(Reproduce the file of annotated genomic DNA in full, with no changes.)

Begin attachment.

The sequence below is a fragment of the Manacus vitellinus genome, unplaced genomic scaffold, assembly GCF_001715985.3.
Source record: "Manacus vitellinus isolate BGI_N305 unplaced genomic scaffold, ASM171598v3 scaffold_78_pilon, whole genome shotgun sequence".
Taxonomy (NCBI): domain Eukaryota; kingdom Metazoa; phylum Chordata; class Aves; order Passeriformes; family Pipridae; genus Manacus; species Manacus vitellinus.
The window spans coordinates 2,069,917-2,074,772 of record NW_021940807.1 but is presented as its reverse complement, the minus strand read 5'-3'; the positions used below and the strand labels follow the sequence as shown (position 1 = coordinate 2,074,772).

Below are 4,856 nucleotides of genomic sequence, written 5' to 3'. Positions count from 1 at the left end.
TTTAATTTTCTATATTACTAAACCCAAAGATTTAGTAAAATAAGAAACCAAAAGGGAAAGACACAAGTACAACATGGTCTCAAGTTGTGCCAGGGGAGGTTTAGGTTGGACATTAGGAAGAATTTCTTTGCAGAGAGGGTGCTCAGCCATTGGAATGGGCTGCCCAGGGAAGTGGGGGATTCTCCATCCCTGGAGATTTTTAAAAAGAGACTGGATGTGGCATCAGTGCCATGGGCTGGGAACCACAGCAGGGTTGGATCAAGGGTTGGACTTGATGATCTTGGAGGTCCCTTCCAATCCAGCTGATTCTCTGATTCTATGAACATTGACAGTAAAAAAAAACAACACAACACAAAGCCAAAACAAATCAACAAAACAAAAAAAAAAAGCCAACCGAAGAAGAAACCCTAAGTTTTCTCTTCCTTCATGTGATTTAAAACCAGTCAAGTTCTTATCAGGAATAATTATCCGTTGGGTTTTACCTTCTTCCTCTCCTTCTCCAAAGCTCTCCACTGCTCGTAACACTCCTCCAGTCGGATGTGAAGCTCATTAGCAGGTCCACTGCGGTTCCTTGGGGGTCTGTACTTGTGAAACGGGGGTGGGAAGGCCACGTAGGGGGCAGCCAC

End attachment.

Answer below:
The sequence below is a fragment of the Manacus vitellinus genome, unplaced genomic scaffold, assembly GCF_001715985.3.
Source record: "Manacus vitellinus isolate BGI_N305 unplaced genomic scaffold, ASM171598v3 scaffold_78_pilon, whole genome shotgun sequence".
Taxonomy (NCBI): domain Eukaryota; kingdom Metazoa; phylum Chordata; class Aves; order Passeriformes; family Pipridae; genus Manacus; species Manacus vitellinus.
The window spans coordinates 2,069,917-2,074,772 of record NW_021940807.1 but is presented as its reverse complement, the minus strand read 5'-3'; the positions used below and the strand labels follow the sequence as shown (position 1 = coordinate 2,074,772).

Below are 4,856 nucleotides of genomic sequence, written 5' to 3'. Positions count from 1 at the left end.
TTTAATTTTCTATATTACTAAACCCAAAGATTTAGTAAAATAAGAAACCAAAAGGGAAAGACACAAGTACAACATGGTCTCAAGTTGTGCCAGGGGAGGTTTAGGTTGGACATTAGGAAGAATTTCTTTGCAGAGAGGGTGCTCAGCCATTGGAATGGGCTGCCCAGGGAAGTGGGGGATTCTCCATCCCTGGAGATTTTTAAAAAGAGACTGGATGTGGCATCAGTGCCATGGGCTGGGAACCACAGCAGGGTTGGATCAAGGGTTGGACTTGATGATCTTGGAGGTCCCTTCCAATCCAGCTGATTCTCTGATTCTATGAACATTGACAGTAAAAAAAAACAACACAACACAAAGCCAAAACAAATCAACAAAACAAAAAAAAAAAGCCAACCGAAGAAGAAACCCTAAGTTTTCTCTTCCTTCATGTGATTTAAAACCAGTCAAGTTCTTATCAGGAATAATTATCCGTTGGGTTTTACCTTCTTCCTCTCCTTCTCCAAAGCTCTCCACTGCTCGTAACACTCCTCCAGTCGGATGTGAAGCTCATTAGCAGGTCCACTGCGGTTCCTTGGGGGTCTGTACTTGTGAAACGGGGGTGGGAAGGCCACGTAGGGGGCAGCCAC